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U.S. House


Will Wisconsin's Tight Gubernatorial Race Impact Its US House Contests?

A study of 55 election cycles finds evidence that Badger State congressional races are more competitive when gubernatorial elections are close.

Blowout: More Than 1 in 6 US House Races Have Just One Major Party Nominee

Regional differences are stark: major parties were unable to recruit candidates in 27 percent of Southern contests compared to just one percent in the Midwest.

No Free Passes: States With 2 Major Party Candidates in Every US House Race

Indiana has now placed candidates from both major parties on the ballot in a nation-best 189 consecutive U.S. House races, with New Hampshire, Minnesota, Idaho, and Montana also north of 100 in a row.

42 Members of Congress Who Were Born in Scotland

Twenty states have been represented in Congress by a Scottish-born U.S. Representative or U.S. Senator, including one Speaker of the House.

Tierney Loss Ends Massachusetts US Rep Renomination Streak at 95

It had been 22 years since the last time a member of the Bay State's U.S. House delegation lost a renomination bid; only two of 220 incumbents have lost a primary since 1972.

It's All Relative: Michigan US Representatives Edition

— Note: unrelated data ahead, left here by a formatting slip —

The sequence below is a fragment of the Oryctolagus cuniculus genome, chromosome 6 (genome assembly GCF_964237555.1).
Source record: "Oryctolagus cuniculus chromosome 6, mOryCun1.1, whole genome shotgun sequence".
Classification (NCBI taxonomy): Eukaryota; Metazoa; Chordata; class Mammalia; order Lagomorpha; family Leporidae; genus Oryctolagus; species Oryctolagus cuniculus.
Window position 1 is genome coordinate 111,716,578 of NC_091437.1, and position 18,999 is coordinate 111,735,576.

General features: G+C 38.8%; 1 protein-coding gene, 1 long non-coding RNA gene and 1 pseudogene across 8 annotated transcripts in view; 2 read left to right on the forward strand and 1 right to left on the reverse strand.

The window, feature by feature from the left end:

While only seven of Michigan's 271 U.S. Representatives in history had family members who previously served in Congress, three are currently serving in the chamber with another poised to take office in 2015.

Wyoming Primary Election Results By the Numbers

Enzi continues the perfect renomination streak of Wyoming U.S. Senators - 28 for 28 since the first primary contest 1916; Lummis extends renomination streak by Cowboy State U.S. Representatives to 19 in a row since 1972.

Kansas US Representatives Boast 99 Percent Renomination Rate Over Last 50 Years

After Tuesday's sweep, Kansas U.S. Representatives have now won 102 of 103 renomination bids since the 1964 cycle.

Cantor Just 2nd Virginian to Quit Among 100+ to Lose US House Seat

Virginia U.S. Representatives have lost renomination or reelection bids more than 100 times since statehood but Cantor is just the second to subsequently resign and the first to do so after a failed renomination bid.

Which States Elect the "Most Beautiful" People to Congress?

South Dakotans elect the highest rate of beautiful legislators, if The Hill's annual list is a guide for such a measure.

The 8th Congressional District: Minnesota's Political Roller Coaster?

If Republicans pick up the 8th CD this November it will be just the sixth time the same Minnesota U.S. House seat has changed partisan control in three consecutive cycles.

Stewart Mills: Youthful, But Not Exactly Young for a Minnesota US Rep

Nearly half of the 134 Gopher State U.S. House members were as young as or younger than the Fleet Farm executive upon winning their first congressional race.

Bob Barr's Unlikely Return to Congress Comes to an End

Barr sought to become the first former Republican U.S. Representative from Georgia to win back a seat to the chamber in Peach State history.

Zaun Could Notch Best Iowa Indy Congressional Mark in Nearly 100 Years